While it's natural to think that the rip-and-replace method is often the best, in the case of existing integrations, it might not be. It's likely that your organization has spent a lot of time and money making existing integrations work together.

As the old saying goes, "If it ain't broke, don't fix it." You should consider ripping out or modifying current integrations only if they aren't serving your current goals—and if they aren't, be sure to understand why.

6. Future-proofing

You've thought outside the box, followed best practices, and your integrations are now in place—which means you're done, right? Well, maybe not.

For one, integration efforts are only as stable as the systems they connect. When a cloud app updates its APIs, there are ramifications for your integrations. Avoid getting stuck on an "API treadmill" that requires you to test integrations with each new update by mapping your integration tools to these specific apps/integrations. 

If you are doing ad hoc integrations, it's best to make sure that the tools being used are ones that make it easy to spot and remedy issues.

You also shouldn't feel comfortable using a new tool without properly addressing security. Since iPaaS connects to a large number of systems, security should be a primary concern. The ability to pass security audits and validations is the minimum security requirement.

Permissions and access controls powered by IT are also important, though often de-emphasized. For a trusted platform that services multiple cloud applications and lines of business, standard controls should include full security at the credential (login) and workflow levels, secure groups of workflows, role-based authorization with multiple user types (admin, read-write, read-only, etc.), and encryption at rest.

Your business needs, in addition to the technology you're using, will constantly evolve. Don't be a victim to the set-and-forget mindset. It takes a lot of work to reconfigure a homegrown solution. So instead of being caught in that dilemma and eventually hitting a wall, make sure that your connections and tools have the potential for scalability and fine-tuning.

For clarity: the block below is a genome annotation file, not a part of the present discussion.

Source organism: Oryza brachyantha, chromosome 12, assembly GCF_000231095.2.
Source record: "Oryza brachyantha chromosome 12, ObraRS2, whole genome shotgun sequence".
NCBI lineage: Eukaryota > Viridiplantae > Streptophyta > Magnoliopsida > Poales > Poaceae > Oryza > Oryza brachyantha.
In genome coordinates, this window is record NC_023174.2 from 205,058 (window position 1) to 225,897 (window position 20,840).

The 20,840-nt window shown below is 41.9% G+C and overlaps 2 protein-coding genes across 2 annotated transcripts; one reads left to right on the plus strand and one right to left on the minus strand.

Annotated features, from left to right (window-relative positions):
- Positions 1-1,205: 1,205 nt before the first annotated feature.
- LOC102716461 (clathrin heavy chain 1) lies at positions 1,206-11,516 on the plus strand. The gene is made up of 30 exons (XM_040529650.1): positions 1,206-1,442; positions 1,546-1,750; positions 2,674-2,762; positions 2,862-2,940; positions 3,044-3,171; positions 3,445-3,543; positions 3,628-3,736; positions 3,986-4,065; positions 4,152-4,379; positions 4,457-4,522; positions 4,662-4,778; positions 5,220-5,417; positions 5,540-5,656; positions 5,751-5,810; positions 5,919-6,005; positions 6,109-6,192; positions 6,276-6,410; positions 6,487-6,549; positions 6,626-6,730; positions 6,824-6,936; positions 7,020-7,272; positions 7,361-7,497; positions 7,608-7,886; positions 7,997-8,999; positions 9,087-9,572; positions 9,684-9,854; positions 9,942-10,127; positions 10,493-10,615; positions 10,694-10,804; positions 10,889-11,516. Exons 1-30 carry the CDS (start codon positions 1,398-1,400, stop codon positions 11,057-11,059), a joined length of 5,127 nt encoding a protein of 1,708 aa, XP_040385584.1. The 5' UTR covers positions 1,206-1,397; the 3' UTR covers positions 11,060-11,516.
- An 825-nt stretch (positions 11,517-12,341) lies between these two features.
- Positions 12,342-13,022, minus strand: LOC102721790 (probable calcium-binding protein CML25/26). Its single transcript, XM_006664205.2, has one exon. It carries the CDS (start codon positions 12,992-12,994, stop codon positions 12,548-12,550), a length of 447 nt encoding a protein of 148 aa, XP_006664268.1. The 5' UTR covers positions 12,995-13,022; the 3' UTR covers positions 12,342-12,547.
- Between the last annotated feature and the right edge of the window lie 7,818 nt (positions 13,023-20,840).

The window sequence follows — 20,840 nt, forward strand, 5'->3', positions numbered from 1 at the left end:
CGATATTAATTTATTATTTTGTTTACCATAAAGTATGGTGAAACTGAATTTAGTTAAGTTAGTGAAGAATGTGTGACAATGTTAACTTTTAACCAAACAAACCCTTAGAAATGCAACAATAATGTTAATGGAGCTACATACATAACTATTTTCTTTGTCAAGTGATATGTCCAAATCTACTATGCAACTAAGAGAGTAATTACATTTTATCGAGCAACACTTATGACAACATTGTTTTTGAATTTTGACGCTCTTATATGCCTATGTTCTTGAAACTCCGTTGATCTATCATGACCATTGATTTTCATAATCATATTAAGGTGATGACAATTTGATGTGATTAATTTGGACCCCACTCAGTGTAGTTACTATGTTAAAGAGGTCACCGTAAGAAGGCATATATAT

Why now? Lots and lots of cloud

The average enterprise today uses more than 1,400 different cloud applications, according to Skyhigh Networks. While such arrangements certainly offer cost and productivity advantages, having multiple places where data and applications live can exacerbate complexity.

Making matters worse, the pace of innovation isn't slowing. This can create some anxiety for those responsible for managing the onslaught of new tools, as advancements begin outpacing the necessary points of integration.

For decades, businesses have had to break down legacy data silos and increase integration. Building data connectivity between various mission-critical cloud applications is where progress still needs to be made. Traditional silos of on-premises networks have just moved to the cloud, rather than being broken down with new processes and technology.

Fortunately, with the advent of integration-platform-as-a-service (iPaaS) technology, enterprises are one step closer to solving modern connectivity and efficiency problems.

Industry analysts say the iPaaS market is projected to hit $2.7 billion by 2025. While the business benefits are undeniable—streamlined workflows, increased business agility, centralized control, self-service capabilities, and more—there’s no one-size-fits-all solution, and the devil is in the details.

Stay on top of it

As organizations work to define what digital transformation means to them, integration strategies and tools will continue to evolve. Speed bumps and extra turns might slow your process, but ongoing efforts to educate yourself and your teams about common missteps will get you miles closer than you were before.